"If judgments about the prudence of overruling [Roe v. Wade] are invoked, the justices should take note of the fact that Roe lies at the center of the bitter polarization of much of American society. In countries where the issue is decided democratically, no such intense animus exists. Compromises are worked out and each side knows that it is free to continue the public debate in hope of doing better next time. That was, and would be again, the case in America if the subject of abortion were returned to state legislatures and electorates. Overruling Roe would not, as some Democrats will claim, make abortion illegal, but merely the subject of democratic regulation. We have paid a high price for a ruling that rests upon nothing in the Constitution and was arrived at in an opinion of just over 51 pages that contains not a line of legal reasoning."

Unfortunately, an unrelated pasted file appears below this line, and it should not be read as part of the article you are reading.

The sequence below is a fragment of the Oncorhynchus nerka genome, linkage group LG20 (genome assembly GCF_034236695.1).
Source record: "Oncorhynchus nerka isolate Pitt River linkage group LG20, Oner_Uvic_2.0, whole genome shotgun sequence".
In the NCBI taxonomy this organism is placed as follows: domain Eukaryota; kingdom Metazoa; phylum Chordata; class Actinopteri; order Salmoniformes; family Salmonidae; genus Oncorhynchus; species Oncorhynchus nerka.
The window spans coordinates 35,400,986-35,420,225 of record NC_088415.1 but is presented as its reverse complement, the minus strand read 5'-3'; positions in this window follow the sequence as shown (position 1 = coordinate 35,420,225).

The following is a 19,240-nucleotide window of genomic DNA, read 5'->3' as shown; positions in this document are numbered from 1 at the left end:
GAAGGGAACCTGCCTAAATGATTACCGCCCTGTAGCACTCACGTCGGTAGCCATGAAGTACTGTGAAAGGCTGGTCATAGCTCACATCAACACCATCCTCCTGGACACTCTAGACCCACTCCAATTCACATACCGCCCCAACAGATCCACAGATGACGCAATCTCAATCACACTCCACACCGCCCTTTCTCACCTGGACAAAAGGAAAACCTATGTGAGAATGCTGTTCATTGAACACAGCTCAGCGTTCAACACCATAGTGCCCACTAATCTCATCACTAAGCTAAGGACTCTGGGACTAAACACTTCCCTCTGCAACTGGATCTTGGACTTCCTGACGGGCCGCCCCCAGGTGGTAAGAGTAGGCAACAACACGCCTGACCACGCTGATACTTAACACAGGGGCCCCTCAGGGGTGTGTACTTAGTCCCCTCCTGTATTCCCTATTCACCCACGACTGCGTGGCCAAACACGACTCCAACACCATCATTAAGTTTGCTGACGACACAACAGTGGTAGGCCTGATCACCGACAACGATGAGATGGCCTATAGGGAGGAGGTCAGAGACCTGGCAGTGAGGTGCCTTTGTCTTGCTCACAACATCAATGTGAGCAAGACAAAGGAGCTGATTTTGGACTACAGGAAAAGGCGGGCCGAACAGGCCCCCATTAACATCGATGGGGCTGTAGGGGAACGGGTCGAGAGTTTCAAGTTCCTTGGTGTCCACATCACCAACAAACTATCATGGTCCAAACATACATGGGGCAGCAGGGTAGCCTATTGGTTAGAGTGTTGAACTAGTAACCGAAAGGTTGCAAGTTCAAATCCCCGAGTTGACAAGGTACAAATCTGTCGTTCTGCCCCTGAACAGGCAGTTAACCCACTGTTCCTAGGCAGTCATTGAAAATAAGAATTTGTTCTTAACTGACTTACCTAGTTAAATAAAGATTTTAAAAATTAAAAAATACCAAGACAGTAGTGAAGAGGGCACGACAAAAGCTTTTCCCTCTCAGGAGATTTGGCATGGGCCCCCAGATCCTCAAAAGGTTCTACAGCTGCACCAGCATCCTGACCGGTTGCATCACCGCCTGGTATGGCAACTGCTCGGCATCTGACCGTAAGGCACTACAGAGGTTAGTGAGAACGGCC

--Robert Bork in National Review